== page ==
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It’s easy to forget that Red Bull, a brand many associate with extreme sports and cartoon characters that can sprout wings, started life – and continues to thrive – as an energy drink manufacturer.

The Austrian organisation, born in 1976, is an incredible example of calculated risk-taking and genius marketing paying dividends. During its 40 years, Red Bull has demonstrated time and again just how powerful innovative advertising and brand promotion techniques can be, and showcased the value of continually thinking outside of the box.

A bundle of energy

Red Bull is an energy drink giant – an estimated 6.06 billion cans were sold in 2016 alone – and a large part of this continued success can be attributed to its ambitious approach to getting the Red Bull name in front its target audience. And, while this is something all businesses strive to do, very few – if any – have attained anything close to Red Bull’s level of accomplishment.

A creativity machine

Some companies have built their success on spotting a gap in the market, while others improved upon ideas and concepts that already existed. Red Bull, however, decided to do something else; they took a leap, and did something different. It’s a mentality that the company has had since its inception, and has been at the heart of everything it has done since.

When Red Bull first came to market, there wasn’t anything like it. The energy drink market was non-existent, and many naysayers were convinced that there was no audience for a beverage of this type. Most were utterly convinced that it was doomed to failure. Of course, it’s easy to mock such predictions after the fact, but Red Bull executives had faith in their concept from the very beginning, and had a strategy that would help them grow.

They understood that to promote a completely new type of product, adopting a novel approach to marketing and advertising was necessary. A focus on sports – particularly those that seriously get the blood pumping – was the particular avenue the company decided to venture down, and it’s safe to say it’s an approach that has reaped significant rewards. It has turned a niche market into a billion-dollar global industry, and has in the process become one of the world’s most recognisable brands.

Red Bull: Adrenaline junkies

In 1994, Red Bull signed its first two international athletes – windsurfers Bjorn Dunkerbeck and Robby Naish. The following year, the company purchased a majority share in the Sauber Formula 1 team. In 1998, it sponsored Felix Baumgartner’s BASE jump from the Petronas Towers, and a mere 14 years later sent the same man into space, enabling him to leap to earth from a staggering height of 120,000 feet.

And, while impressive, all of these things have one obvious thing in common: they don’t have anything to do with energy drinks. Rather, they appeal to the brand’s target audience in a subtle way. Red Bull realised that the best way to make more potential consumers aware of its existence was to get its branding plastered in front of people that would come to associate Red Bull with stimulating and exciting occasions. Instead of advertising a product, it advertised the brand.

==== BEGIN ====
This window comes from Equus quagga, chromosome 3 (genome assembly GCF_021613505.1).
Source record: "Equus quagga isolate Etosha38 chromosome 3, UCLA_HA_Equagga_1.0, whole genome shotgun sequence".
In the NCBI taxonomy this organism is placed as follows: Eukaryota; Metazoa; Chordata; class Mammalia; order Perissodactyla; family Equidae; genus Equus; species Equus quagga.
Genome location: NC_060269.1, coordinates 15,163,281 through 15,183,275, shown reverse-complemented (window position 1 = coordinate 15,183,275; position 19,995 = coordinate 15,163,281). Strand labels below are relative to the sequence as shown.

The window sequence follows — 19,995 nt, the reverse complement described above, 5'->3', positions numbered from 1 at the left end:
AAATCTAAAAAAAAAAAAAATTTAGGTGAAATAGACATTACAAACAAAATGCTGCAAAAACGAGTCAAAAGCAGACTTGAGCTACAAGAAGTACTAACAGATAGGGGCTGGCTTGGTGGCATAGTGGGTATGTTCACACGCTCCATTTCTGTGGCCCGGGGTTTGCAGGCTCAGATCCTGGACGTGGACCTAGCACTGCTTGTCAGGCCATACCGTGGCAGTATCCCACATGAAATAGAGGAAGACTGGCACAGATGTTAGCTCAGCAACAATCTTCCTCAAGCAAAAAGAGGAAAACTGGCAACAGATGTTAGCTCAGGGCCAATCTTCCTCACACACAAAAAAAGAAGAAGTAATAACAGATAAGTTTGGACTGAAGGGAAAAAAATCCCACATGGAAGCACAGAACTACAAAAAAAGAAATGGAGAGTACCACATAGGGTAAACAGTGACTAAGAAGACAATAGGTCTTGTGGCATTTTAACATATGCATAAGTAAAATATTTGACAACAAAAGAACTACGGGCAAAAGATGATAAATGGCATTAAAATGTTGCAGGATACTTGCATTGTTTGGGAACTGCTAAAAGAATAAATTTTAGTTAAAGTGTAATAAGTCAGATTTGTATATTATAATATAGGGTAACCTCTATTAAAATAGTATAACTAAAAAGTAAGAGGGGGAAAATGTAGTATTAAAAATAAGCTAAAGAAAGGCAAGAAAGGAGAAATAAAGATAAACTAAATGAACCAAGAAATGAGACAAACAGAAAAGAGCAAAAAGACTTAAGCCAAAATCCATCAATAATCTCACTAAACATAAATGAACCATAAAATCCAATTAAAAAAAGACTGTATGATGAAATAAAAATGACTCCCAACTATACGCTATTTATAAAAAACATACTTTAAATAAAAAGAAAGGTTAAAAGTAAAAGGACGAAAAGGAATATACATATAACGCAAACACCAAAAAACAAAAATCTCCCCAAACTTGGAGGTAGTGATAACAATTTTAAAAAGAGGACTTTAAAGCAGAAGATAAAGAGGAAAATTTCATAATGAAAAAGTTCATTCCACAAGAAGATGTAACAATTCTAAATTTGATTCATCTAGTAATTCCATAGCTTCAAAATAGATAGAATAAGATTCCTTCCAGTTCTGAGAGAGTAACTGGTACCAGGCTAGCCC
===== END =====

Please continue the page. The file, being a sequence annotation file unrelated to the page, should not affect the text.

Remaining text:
Without ever having to show people the company’s principal product, Red Bull worked hard to get its name in front of its key audiences, while simultaneously establishing itself as a brand at the forefront of promoting interesting, spectacular sports and events. It became a brand people could associate with on an emotional level, because the words ‘Red Bull’ quickly become synonymous with the high-octane events it supported.

And those Red Bull sponsored events have, in recent years, evolved to encompass more than just niche extreme sports. The Red Bull name has also come to be associated with soccer, video games and electronic music – sectors that appeal to the same young, vibrant audience. By doing things like launching the Red Bull Music Academy, a range of music workshops and festivals that take place all over the globe, Red Bull has established itself as a legitimately credible name in these industries.

Stories, experiences and added value

Red Bull realised that it could build a successful brand without – somewhat paradoxically – ever have to advertise its core product. Instead, it focused on telling attractive and gripping stories, set against the backdrop of adrenaline-fuelled, dangerous activities.

As a creative content agency, we have spoken often and at length about the value of storytelling, and Red Bull is perhaps the greatest example of the success that can be achieved by telling tales that excite and engage.

Just take a look at the company’s website; the focus is entirely on articles and in-depth discussions about exercise, sport, and inspiring people. There’s no mention of energy drinks, and no brazen advertising encouraging people to commit to a purchase. Attention-grabbing stories are the chief focus, and establishing credibility – while also cementing Red Bull as a brand committed to pioneering mind-blowingly exciting events – is the website’s objective.

Money, money, money

Of course – and this point is absolutely vital – we must never forget that the fundamental goal of Red Bull is to get people to hand over their hard-earned cash, and leave a store with an energy drink – or six – in hand.

It is the way the company has gone about achieving this objective that is worthy of significant praise. It is difficult not to appreciate Red Bull’s sheer audacity and bravery in taking an approach to creative marketing that was, at the time of the company’s inception, completely original. However, it has been subsequently copied – yet never bettered – by any number of brands; if imitation truly is the sincerest form of flattery, Red Bull should consider itself sincerely complimented.

Read more: The Golden Braid